The second concept is we talk about investing in out-of-state income-producing properties. Because it’s very reasonable to assume that anybody reading the book and they look out their back door and they may not be in the best market to produce income-producing or to acquire income-producing properties. I live in California, I can tell you it is extremely difficult to get a property, a rental property to cash flow out there.
It doesn’t mean they don’t exist, and it doesn’t mean that there are not ways to get that done. In fact, that’s what our company called REI Nation specializes in. That’s the reason I talk about this. When we’re flipping 800 houses a year, we’re flipping them to very passive investors from all over the world, and we manage now over 6,000 properties for our investors. What that means is that, believe it or not, you can be anywhere in the world and own rental properties in great cash flowing markets and basically get all of the great stuff about owning real estate without any of the bad stuff.
You can own rental properties where somebody else is managing, and they’re just sending you checks every single month. They’re in great markets that are moving well and are properties you’ll be very proud to own.
The last thing is, most people that I’ve talked to, and I’ve been doing this a long time, have zero concept that the secondary market for real estate is driven by private investors, people just like you and me.
They have money sitting in retirement accounts, self-directed IRAs, or 401(k)s. That money is an asset and can be lent to investors all over the country to fund their real estate deals and they are very secure transactions because what is happening is, you are effectively becoming the bank.
Think about our home today. If you stopped paying your mortgage today, what would happen? Well, the bank would come and take your house. They are sitting in the first lien position and they are absolute, they have rights. If you don’t pay them, they’re coming. Well, imagine if you have the opportunity to be the bank and loaning somebody 50, 100, $250,000 for their project. Again, if you drive up and down the street in your neighborhood or in your city, you’ll see all kinds of different projects going on where people are fixing up these houses.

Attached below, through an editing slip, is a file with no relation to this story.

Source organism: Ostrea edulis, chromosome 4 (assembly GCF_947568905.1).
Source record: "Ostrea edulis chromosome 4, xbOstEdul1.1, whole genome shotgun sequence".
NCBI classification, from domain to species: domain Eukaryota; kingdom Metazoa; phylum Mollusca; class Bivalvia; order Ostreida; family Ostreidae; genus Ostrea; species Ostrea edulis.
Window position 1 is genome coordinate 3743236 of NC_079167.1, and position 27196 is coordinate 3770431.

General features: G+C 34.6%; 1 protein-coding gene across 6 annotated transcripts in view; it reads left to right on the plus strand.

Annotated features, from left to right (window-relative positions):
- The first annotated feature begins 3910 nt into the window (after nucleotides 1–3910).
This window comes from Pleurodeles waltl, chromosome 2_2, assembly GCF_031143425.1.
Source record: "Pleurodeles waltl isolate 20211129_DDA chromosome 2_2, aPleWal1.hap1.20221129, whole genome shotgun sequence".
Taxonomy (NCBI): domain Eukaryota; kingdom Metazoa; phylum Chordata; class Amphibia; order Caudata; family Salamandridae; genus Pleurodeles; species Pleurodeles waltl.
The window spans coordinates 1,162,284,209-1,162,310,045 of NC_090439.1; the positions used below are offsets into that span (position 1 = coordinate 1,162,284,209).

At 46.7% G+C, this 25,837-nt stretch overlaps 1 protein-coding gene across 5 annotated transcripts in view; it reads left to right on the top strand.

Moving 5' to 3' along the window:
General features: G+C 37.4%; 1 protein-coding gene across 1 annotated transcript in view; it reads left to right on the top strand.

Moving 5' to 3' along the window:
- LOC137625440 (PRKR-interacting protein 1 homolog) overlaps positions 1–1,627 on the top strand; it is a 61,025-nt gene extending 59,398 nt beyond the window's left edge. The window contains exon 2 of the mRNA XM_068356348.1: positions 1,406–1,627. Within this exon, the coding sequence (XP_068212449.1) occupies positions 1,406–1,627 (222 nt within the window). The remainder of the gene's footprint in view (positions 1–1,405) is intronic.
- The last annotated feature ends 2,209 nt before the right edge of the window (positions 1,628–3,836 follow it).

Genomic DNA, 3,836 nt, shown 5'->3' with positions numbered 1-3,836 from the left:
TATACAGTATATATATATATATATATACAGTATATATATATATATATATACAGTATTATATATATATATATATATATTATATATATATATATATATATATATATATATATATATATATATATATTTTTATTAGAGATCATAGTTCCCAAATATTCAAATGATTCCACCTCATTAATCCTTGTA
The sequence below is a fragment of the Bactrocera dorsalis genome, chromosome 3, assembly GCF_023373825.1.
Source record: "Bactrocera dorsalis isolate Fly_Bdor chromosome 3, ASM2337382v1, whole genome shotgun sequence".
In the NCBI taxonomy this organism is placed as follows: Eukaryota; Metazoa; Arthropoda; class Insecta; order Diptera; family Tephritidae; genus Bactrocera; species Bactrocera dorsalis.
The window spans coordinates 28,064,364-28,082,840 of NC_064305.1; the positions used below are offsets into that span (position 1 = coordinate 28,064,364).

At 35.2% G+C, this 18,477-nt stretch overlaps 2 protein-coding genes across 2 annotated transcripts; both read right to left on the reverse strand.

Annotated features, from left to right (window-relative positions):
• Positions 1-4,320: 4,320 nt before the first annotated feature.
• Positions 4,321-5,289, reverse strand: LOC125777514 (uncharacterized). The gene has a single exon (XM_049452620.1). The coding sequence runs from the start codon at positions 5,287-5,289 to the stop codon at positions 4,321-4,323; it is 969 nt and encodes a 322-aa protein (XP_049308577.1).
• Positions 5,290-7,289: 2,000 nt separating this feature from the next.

Well, all of those projects are being funded by private investors just like what I am talking about right now. Largely speaking, the banks do not fund those projects. So, millions of Americans right now fund those projects. They put the money out there and they are sitting as the bank in the first lien position. They are highly secured, and they are insured on the property so if the entire project burns to the ground, they are still going to get paid, and they’re going to make a hefty return.
They are going to make a 10, 12, 14% return on their money in less than a year. So, I talk about all three of those strategies. Because depending on what your appetite is, they are all three great ways to make money in real estate. Some are more passive than others, but if you’re acting as a private lender you’re completely passive. If you are wholesaling, you are going to spend a few hours every month but you’re going to make a lot of money as well.
Drew Applebaum: Can you talk to us about one of the early failures you had while flipping and any lessons that you took from it?
Kent Clothier: Sure. In the 2008 recession, I was flipping a lot of houses. But then I started taking them down, meaning that I was actually deciding I was going to be the rehabber, just like what you see. So, we call it rehabbing the house, fixing the house up. I was going to take the risk on myself and I remember very well, 6121 Eagle Drive, exactly where that house is, I took it down and paid $264,000 for it. I invested $62,000 in it and I 100% believed that I was going to make a $100,000 profit on the back end of it.